Nishitoh and colleagues' observations follow several other recent findings. Earlier this year, it was reported7 that both normal and mutant SOD1 associate with Rac1, an activator of the enzyme NADPH oxidase (Nox) found at the cell membrane. Normally, Nox mediates the production of superoxide — in immune cells such as microglia — to kill bacteria and other pathogens. It emerges that the association of normal SOD1 with Rac1 is part of a tightly regulated mechanism that, under chemically reducing conditions, activates Nox. But mutant SOD1 interacts with Rac1 with a higher affinity than normal, 'locking' Nox in its active, superoxide-producing form, even under oxidizing conditions. This results in a tenfold increase in superoxide production and its release into the extracellular space (Fig. 1b).
Paradoxically, therefore, instead of carrying out its normal job of removing intracellular superoxide, mutant SOD1 might increase extracellular levels of this radical and so damage motor neurons and other cells. A Nox inhibitor improved survival in a SOD1 mutant mouse almost exclusively by delaying the onset of ALS7. As the presence of mutant SOD1 in motor neurons, but not microglia, is one of the factors that determine the timing of disease onset, this finding suggests that the interaction between mutant SOD1 and Rac1 triggers disease by activating a Nox variant (Nox1) found in motor neurons, rather than another variant of this enzyme (Nox2) that occurs in microglia.
So, are ER stress1,6 and the increased production of superoxide7 — both potential triggers of death for motor neurons and neighbouring cells — the whole story of the molecular events underlying ALS? Almost certainly not. Observations in SOD1 mutant mice and in tissue samples from patients with sporadic ALS suggest that one contributory factor to the damage is excitotoxicity (excessive firing of motor neurons that occurs when the stimulatory neurotransmitter glutamate is not rapidly removed from the synaptic junctions between two neurons). Excessive stimulation of the glutamate receptors on neuronal membranes, and the accompanying increase in calcium-ion influx, can trigger a cascade of toxic events in the neuron, including damage to both mitochondria (the cell's powerhouses) and the ER (the main reservoir of intracellular calcium). Loss of the glutamate transporter EAAT2, a synaptic 'vacuum cleaner' for glutamate, from neighbouring astrocytes contributes to this phenomenon8, but a direct role — if any — for mutant SOD1 in this mechanism remains unclear.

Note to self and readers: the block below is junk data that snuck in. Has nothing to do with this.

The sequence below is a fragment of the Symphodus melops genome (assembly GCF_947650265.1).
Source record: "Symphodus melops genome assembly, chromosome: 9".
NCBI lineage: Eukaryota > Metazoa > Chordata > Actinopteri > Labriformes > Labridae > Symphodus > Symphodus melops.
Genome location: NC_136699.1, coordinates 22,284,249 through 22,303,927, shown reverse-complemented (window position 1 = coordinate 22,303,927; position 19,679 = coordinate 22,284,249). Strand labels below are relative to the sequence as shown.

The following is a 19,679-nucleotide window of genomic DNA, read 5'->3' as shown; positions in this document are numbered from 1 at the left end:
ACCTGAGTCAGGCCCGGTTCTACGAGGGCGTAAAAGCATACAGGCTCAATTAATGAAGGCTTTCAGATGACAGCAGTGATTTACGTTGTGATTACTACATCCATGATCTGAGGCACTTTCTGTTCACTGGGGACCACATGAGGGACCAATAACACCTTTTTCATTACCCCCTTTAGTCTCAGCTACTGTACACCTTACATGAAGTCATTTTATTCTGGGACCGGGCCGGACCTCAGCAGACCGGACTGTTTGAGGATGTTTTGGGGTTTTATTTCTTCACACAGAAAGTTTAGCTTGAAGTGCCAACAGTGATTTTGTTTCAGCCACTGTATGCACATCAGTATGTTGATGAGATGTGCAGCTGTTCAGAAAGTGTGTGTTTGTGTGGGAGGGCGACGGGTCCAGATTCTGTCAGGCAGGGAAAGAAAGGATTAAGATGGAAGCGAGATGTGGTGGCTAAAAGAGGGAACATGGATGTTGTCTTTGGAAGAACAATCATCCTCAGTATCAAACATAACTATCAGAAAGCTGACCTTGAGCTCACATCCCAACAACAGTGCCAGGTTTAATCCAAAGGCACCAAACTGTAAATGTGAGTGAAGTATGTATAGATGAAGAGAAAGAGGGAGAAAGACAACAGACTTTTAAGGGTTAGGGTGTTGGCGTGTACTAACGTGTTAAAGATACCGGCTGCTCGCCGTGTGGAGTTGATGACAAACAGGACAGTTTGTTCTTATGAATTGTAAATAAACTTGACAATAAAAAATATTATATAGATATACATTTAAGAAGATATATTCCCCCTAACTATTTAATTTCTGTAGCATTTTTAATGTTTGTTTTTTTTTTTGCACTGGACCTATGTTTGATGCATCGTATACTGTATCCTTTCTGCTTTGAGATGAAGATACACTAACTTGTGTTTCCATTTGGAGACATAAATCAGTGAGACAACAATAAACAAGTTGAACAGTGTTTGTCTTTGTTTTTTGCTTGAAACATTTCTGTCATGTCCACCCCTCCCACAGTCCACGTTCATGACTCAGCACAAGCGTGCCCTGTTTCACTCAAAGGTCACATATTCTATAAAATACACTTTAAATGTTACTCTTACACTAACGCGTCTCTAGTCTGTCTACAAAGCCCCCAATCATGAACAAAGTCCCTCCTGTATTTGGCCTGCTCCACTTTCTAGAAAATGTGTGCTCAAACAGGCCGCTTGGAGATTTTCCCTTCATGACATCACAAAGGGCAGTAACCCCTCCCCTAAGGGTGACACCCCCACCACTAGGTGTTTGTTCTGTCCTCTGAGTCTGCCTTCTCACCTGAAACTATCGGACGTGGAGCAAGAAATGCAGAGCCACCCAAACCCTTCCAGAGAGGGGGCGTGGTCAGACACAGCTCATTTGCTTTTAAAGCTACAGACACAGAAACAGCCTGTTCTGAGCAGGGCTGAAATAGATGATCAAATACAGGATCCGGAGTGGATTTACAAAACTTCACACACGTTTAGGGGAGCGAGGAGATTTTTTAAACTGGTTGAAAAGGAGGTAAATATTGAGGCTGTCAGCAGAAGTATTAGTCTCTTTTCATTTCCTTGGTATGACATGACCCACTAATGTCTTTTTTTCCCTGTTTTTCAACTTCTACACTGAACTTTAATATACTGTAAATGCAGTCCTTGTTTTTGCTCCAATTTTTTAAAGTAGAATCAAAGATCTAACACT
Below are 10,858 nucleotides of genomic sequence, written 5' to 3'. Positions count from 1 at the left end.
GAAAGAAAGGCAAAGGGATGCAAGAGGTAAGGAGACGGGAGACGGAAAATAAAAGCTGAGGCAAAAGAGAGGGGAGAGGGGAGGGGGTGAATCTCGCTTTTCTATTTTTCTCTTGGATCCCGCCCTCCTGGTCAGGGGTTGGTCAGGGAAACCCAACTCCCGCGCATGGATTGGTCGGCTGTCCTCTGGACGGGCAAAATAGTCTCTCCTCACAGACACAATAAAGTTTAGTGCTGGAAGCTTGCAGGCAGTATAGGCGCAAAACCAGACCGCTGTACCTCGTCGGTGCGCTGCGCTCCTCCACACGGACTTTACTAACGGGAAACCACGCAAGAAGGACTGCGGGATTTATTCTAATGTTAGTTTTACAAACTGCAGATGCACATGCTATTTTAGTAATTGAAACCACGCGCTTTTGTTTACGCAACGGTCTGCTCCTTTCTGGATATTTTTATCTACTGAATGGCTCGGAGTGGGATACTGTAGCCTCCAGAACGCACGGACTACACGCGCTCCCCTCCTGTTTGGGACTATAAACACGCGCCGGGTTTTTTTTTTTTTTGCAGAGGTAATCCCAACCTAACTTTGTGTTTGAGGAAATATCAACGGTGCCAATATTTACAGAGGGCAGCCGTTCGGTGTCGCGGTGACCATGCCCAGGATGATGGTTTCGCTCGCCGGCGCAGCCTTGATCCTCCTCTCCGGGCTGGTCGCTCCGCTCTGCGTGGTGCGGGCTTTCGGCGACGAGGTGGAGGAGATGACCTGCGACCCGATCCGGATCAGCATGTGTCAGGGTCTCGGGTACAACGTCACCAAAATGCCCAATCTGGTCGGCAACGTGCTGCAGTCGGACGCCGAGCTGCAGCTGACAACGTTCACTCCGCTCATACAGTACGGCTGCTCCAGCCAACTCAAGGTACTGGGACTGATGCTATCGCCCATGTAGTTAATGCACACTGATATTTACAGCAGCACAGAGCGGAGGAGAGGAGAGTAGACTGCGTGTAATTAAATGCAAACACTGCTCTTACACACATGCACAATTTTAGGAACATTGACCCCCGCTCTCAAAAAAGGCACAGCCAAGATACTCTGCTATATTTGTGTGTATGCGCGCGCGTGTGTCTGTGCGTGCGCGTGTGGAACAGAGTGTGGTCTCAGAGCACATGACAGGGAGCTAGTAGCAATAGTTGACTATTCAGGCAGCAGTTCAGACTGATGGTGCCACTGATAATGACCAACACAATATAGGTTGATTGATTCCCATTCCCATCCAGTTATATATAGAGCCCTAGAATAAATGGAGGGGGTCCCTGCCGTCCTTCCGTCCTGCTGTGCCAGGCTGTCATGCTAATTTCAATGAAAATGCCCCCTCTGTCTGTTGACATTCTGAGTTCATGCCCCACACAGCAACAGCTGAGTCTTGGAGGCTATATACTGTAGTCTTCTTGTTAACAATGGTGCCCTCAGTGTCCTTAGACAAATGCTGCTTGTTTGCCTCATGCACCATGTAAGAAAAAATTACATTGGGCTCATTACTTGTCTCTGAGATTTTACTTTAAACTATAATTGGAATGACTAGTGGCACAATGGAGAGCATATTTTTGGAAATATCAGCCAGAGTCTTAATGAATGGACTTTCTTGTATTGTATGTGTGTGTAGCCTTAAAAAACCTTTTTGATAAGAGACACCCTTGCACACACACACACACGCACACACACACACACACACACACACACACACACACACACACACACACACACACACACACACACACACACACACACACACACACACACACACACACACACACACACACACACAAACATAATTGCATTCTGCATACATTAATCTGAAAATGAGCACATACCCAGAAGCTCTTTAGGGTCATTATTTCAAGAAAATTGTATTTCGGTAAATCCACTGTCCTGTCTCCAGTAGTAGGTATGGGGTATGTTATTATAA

Mutant SOD1 has also been proposed9 to interact directly with chromogranins (components of vesicles secreted by neurons) and to co-secrete with them. This in turn may trigger damage to motor neurons and neighbouring cells.
And there is more. Mitochondrial dysfunction has long been implicated in the damage to motor neurons seen in ALS. Misfolded mutant SOD1 is deposited on the cytoplasmic face of the outer mitochondrial membrane in cells of the spinal cord10. Moreover, mitochondrial dysfunction in motor neurons11 carrying SOD1 mutations is associated with the release of cytochrome c, a potent trigger of cell death. Finally, mutant SOD1 provokes oxidative stress in astrocyte mitochondria12, which could accelerate death in neighbouring neurons.
With all these potential contributors, the proposed pathways of pathogenesis in inherited ALS might strike some as “curiouser and curiouser”, much as Alice proclaimed of the strange happenings in Lewis Carroll's Alice's Adventures in Wonderland. Among the biggest challenges will be to distinguish mechanisms that cause the disease from those that are only epiphenomena. In our view, the most likely possibility is that every set of observations discussed here is partly right, with age-dependent, selective toxicity requiring a convergence of damage to motor neurons and non-neurons alike. So stay tuned: the main pieces of this puzzle are yet to be revealed.